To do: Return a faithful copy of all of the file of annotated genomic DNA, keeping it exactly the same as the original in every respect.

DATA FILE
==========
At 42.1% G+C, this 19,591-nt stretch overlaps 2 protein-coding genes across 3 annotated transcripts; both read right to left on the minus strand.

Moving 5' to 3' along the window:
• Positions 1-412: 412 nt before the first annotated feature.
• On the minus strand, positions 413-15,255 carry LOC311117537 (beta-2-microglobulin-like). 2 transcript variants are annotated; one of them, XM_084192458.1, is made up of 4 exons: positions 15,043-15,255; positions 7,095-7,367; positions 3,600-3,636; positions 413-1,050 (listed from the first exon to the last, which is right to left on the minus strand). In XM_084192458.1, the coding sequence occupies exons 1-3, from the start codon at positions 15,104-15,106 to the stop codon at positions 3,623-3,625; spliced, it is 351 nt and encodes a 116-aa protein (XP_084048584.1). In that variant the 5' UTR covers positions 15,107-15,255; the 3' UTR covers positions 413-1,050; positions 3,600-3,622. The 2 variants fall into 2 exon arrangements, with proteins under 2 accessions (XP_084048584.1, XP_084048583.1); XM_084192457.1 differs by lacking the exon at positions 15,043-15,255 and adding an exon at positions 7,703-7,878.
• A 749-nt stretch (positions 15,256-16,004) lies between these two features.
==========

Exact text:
At 42.1% G+C, this 19,591-nt stretch overlaps 2 protein-coding genes across 3 annotated transcripts; both read right to left on the minus strand.

Moving 5' to 3' along the window:
• Positions 1-412: 412 nt before the first annotated feature.
• On the minus strand, positions 413-15,255 carry LOC311117537 (beta-2-microglobulin-like). 2 transcript variants are annotated; one of them, XM_084192458.1, is made up of 4 exons: positions 15,043-15,255; positions 7,095-7,367; positions 3,600-3,636; positions 413-1,050 (listed from the first exon to the last, which is right to left on the minus strand). In XM_084192458.1, the coding sequence occupies exons 1-3, from the start codon at positions 15,104-15,106 to the stop codon at positions 3,623-3,625; spliced, it is 351 nt and encodes a 116-aa protein (XP_084048584.1). In that variant the 5' UTR covers positions 15,107-15,255; the 3' UTR covers positions 413-1,050; positions 3,600-3,622. The 2 variants fall into 2 exon arrangements, with proteins under 2 accessions (XP_084048584.1, XP_084048583.1); XM_084192457.1 differs by lacking the exon at positions 15,043-15,255 and adding an exon at positions 7,703-7,878.
• A 749-nt stretch (positions 15,256-16,004) lies between these two features.